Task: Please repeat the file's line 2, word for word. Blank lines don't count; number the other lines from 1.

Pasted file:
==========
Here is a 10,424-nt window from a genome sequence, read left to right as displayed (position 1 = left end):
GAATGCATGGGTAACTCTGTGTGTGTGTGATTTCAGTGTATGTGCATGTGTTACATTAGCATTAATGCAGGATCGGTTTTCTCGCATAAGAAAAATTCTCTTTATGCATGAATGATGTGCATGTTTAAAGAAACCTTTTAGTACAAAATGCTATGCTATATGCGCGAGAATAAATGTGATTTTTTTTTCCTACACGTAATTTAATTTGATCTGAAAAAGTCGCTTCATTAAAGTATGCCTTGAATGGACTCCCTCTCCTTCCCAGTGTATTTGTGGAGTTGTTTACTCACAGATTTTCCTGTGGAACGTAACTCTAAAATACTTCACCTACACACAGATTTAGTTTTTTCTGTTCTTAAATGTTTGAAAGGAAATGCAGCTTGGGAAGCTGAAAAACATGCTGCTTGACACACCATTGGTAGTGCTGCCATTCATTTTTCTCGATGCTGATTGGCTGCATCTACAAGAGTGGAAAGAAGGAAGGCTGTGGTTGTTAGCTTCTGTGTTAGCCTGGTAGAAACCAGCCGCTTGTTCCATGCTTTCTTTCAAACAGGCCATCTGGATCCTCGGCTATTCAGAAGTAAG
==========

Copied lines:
GAATGCATGGGTAACTCTGTGTGTGTGTGATTTCAGTGTATGTGCATGTGTTACATTAGCATTAATGCAGGATCGGTTTTCTCGCATAAGAAAAATTCTCTTTATGCATGAATGATGTGCATGTTTAAAGAAACCTTTTAGTACAAAATGCTATGCTATATGCGCGAGAATAAATGTGATTTTTTTTTCCTACACGTAATTTAATTTGATCTGAAAAAGTCGCTTCATTAAAGTATGCCTTGAATGGACTCCCTCTCCTTCCCAGTGTATTTGTGGAGTTGTTTACTCACAGATTTTCCTGTGGAACGTAACTCTAAAATACTTCACCTACACACAGATTTAGTTTTTTCTGTTCTTAAATGTTTGAAAGGAAATGCAGCTTGGGAAGCTGAAAAACATGCTGCTTGACACACCATTGGTAGTGCTGCCATTCATTTTTCTCGATGCTGATTGGCTGCATCTACAAGAGTGGAAAGAAGGAAGGCTGTGGTTGTTAGCTTCTGTGTTAGCCTGGTAGAAACCAGCCGCTTGTTCCATGCTTTCTTTCAAACAGGCCATCTGGATCCTCGGCTATTCAGAAGTAAG